The recent death of Les Murray can be likened in its significance to the passing of Victor Hugo, after which, as Stéphane Mallarmé famously wrote, poetry ‘could fly off, freely scattering its numberless and irreducible elements’. Murray’s subsumption of the Australian nationalist tradition in poetry, including The Bulletin schools of both the 1890s (A.G. Stephens) and 1940s (Douglas Stewart), has delineated an influential pathway in our literature for more than fifty years. Yet the death in 2017 of the American poet John Ashbery might be viewed as equivalent in its effect, given the impact of his work on several generations of local poets, which has in many respects constituted a counter-stream to Murray’s often narrowly defined nationalism. Ashbery’s voice has been infectiously dominant in English-language poetries over several decades, in a manner similar to T.S. Eliot’s impression on poets of the earlier twentieth century. Critic Susan Schultz, the publisher of this volume, has charted the dynamics of its transcultural influence in her aptly titled collection, The Tribe of John (1995).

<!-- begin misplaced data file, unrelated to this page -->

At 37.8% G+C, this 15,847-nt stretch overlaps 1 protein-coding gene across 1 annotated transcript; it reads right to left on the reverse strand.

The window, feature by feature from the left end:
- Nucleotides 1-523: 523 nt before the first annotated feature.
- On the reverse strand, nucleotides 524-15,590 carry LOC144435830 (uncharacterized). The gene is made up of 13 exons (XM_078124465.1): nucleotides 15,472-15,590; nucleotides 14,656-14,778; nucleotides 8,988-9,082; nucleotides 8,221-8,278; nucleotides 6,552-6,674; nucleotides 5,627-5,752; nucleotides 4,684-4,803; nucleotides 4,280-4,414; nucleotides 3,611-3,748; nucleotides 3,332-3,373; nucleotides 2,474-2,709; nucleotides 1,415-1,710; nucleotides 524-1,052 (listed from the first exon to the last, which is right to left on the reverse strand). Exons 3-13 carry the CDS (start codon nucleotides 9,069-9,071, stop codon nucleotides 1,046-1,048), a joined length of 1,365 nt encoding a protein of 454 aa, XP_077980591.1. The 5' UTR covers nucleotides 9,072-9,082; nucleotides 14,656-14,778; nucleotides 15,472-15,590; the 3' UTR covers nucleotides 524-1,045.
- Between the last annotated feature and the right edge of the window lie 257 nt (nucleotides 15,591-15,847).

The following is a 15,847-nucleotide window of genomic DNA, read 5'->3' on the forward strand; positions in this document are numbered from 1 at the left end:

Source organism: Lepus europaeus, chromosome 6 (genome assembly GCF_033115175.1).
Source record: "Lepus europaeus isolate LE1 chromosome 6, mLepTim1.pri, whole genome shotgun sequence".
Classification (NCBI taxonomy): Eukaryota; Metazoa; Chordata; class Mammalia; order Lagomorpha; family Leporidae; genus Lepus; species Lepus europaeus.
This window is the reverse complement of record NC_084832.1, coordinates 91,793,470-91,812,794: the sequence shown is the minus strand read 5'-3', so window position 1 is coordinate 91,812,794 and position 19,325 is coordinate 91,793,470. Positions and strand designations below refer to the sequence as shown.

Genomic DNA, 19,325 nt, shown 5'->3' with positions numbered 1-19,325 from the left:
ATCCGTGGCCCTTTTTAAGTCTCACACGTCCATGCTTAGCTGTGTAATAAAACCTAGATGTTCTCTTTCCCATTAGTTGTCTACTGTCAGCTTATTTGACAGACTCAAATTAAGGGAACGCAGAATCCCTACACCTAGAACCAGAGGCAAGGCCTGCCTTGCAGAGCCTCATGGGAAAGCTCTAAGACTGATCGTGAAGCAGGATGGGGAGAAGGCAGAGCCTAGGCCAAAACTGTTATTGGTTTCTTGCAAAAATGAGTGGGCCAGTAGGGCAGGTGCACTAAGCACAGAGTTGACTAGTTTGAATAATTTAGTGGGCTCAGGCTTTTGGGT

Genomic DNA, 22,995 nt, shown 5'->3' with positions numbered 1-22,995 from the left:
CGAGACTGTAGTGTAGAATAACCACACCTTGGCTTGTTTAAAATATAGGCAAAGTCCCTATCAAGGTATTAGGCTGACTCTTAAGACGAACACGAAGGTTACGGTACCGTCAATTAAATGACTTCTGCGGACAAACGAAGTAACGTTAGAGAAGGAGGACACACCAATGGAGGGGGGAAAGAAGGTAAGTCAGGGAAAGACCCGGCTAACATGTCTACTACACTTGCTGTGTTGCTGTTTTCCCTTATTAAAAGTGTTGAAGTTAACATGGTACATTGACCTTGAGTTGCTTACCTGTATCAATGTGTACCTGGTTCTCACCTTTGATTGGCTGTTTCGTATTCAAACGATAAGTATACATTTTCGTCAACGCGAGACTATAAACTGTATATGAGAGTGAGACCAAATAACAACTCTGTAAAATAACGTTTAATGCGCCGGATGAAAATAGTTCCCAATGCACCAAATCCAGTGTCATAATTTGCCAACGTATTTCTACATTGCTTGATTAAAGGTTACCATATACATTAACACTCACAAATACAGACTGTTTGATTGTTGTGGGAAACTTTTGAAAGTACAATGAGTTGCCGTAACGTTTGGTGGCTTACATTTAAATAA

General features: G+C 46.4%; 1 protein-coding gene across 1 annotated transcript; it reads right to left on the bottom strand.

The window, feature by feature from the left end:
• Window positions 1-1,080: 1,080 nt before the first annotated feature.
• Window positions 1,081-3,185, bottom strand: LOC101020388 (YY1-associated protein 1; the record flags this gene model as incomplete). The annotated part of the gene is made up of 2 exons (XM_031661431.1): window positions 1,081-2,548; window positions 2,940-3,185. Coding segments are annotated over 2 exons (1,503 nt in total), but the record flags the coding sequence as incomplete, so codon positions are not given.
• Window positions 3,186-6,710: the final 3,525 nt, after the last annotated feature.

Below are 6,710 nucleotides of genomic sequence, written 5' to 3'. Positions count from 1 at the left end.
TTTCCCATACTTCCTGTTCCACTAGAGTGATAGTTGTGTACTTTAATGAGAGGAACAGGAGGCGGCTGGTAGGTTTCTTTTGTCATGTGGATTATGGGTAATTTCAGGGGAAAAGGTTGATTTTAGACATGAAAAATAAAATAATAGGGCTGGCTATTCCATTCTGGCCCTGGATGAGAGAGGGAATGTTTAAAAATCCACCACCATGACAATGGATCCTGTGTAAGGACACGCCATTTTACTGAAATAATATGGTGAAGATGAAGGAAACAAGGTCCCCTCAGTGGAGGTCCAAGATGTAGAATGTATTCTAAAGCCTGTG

John Hawke is a Senior Lecturer, specialising in poetry, at Monash University. His books include Australian Literature and the Symbolist Movement, Poetry and the Trace (co-edited with Ann Vickery), and the volume of poetry Aurelia, which received the 2015 Anne Elder award.
From the New Issue
The Surprise Party: How the Coalition went from chaos to comeback by Aaron PatrickReviewed by Shaun Crowe
Future Proof: How to build resilience in an uncertain world by Jon CoaffeeReviewed by Tom Bamforth
Travels with a Writing Brush: Classical Japanese travel writing from the Manyōshū to Bashō edited by Meredith McKinneyReviewed by Barry Hill